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Why were losing the battle against fake news

LONDON — Tackling fake news was supposed to be a slam dunk.

LONDON — Tackling fake news was supposed to be a slam dunk.

France wants new laws that would allow courts to decide on the accuracy of online reports ahead of national elections. The United States proposed legislation to boost transparency over who buys (political) ads on social media. And the European Commission will champion its own disinformation code of practice later this month, aimed at thwarting digital falsehoods ahead of next years European parliamentary elections.

But as voters from Bavaria to Georgia (both the country and the U.S. state) head to the polls, politicians efforts to clamp down are running into an uncomfortable reality: The fake news merchants are a step ahead, thanks to techniques that allow them to mask their location, masquerade as local activists and purchase political ads in countries local currencies to dodge rules against foreign influence.

The new tricks, which also include a shift to photo-based disinformation and use of internet messaging services like WhatsApp, are designed to defeat our outdated definition of what constitutes fake news — foreign-bought, easily identifiable and blatantly false.

“At a policy level, the conversation that people are having is based on what happened in 2016” — Claire Wardle

Much of that failure is down to how politicians are tackling the problem.

Lawmakers in Europe, the U.S. and elsewhere are focused on fighting the last war — one born from the 2016 U.S. presidential election, where Russian-backed groups purchased ads on social media (often, in roubles) to sow doubt in Western voters minds and promoted tweets and Facebook groups in badly written English to polarize the political debate.

“At a policy level, the conversation that people are having is based on what happened in 2016,” said Claire Wardle, executive director of First Draft, a nonprofit organization that combats misinformation worldwide based at the John F. Kennedy School of Government at Harvard University. “The challenge is that politicians have almost no knowledge of how these platforms actually work.”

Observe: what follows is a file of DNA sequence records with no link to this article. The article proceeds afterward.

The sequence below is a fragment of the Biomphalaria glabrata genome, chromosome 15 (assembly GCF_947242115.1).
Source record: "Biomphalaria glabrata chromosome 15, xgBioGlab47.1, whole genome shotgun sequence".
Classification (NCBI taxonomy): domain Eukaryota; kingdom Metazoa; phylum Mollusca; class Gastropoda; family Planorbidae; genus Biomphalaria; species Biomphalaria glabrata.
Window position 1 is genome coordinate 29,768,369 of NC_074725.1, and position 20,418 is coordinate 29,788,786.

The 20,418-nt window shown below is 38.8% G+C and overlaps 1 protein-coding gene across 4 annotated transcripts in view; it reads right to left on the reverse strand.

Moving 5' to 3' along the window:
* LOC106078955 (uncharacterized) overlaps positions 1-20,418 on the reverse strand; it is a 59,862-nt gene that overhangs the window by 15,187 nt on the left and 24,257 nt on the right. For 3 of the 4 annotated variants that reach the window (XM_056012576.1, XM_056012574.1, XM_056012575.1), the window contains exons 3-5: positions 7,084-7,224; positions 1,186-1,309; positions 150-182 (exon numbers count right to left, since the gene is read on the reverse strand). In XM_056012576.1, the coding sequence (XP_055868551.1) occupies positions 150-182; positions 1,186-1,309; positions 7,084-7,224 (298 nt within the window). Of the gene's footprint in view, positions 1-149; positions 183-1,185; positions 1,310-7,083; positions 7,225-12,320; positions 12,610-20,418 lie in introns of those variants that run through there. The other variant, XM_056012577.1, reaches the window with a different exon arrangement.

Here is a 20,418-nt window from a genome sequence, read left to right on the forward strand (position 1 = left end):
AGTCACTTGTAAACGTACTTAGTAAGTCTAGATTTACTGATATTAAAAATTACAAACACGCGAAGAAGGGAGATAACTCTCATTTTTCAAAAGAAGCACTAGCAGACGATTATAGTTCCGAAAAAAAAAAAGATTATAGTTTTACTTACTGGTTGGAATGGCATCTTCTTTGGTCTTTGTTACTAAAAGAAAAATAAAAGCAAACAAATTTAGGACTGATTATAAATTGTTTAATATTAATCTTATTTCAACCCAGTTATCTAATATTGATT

Thats not to say the global response to disinformation has been a complete waste of time.

Gone are the days when Mark Zuckerberg scoffed at the idea that falsehoods spread virally on his social network swayed voters in the 2016 U.S. election.

Zuckerberg arrives at a committee hearing about the Cambridge Analytica data breach | Chip Somodevilla/Getty Images

After much soul-searching and investor angst, tech companies like Facebook finally realized they were part of the problem, clamping down on digital tricksters trying to buy ads to spread misinformation, as well as removing hundreds of thousands of state-sponsored social media accounts that promoted polarizing political messages.

Average voters still have a hard time pinpointing when theyve seen misinformation. But with “fake news” now part of our everyday vocabulary, theres at least a growing awareness that not everything people read and watch online should be taken at face value.

Still, tackling misinformation remains a work in progress.

Four out of five Twitter accounts that spread disinformation during the 2016 U.S. election, for instance, remain active today, according to a recent study by academics at George Washington University. Much of Facebooks digital universe — still the largest platform for fake news — remains off-limits to researchers, despite the companys promises to open up its reams of data to third-parties tracking disinformation.

“Do we want to encourage private companies to restrict speech that may be legal?” — Rasmus Kleis